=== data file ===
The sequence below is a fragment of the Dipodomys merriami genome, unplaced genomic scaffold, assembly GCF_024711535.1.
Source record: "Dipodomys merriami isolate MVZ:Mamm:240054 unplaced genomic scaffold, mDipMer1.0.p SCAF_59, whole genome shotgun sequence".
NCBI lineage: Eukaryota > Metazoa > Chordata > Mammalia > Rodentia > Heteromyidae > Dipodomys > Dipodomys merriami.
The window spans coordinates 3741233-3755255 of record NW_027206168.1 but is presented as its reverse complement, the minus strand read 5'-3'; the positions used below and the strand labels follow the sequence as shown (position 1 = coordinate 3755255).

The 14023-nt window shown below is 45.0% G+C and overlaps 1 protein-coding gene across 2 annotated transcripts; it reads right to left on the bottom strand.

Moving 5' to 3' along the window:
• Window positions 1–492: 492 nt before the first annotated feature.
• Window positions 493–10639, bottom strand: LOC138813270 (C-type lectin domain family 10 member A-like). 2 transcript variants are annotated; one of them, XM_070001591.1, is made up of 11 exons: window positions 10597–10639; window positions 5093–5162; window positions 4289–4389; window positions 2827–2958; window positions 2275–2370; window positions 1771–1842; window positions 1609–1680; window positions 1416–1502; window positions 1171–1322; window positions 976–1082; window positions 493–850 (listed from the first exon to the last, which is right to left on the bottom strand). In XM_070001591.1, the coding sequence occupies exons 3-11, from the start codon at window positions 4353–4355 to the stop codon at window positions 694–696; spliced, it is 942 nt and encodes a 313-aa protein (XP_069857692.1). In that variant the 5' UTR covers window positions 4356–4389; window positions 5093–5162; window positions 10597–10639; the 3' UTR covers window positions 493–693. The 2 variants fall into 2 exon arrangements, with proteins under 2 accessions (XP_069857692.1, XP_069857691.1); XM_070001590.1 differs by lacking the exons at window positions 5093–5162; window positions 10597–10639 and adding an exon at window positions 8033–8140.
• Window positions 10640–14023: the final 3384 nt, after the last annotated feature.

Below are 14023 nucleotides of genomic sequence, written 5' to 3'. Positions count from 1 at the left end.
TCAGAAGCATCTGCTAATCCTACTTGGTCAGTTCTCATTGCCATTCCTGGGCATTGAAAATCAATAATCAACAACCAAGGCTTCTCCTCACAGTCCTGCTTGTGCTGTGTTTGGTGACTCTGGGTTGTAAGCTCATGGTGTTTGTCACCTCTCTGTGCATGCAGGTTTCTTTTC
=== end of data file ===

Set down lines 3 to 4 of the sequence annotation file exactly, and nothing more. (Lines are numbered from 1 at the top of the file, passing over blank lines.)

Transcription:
NCBI lineage: Eukaryota > Metazoa > Chordata > Mammalia > Rodentia > Heteromyidae > Dipodomys > Dipodomys merriami.
The window spans coordinates 3741233-3755255 of record NW_027206168.1 but is presented as its reverse complement, the minus strand read 5'-3'; the positions used below and the strand labels follow the sequence as shown (position 1 = coordinate 3755255).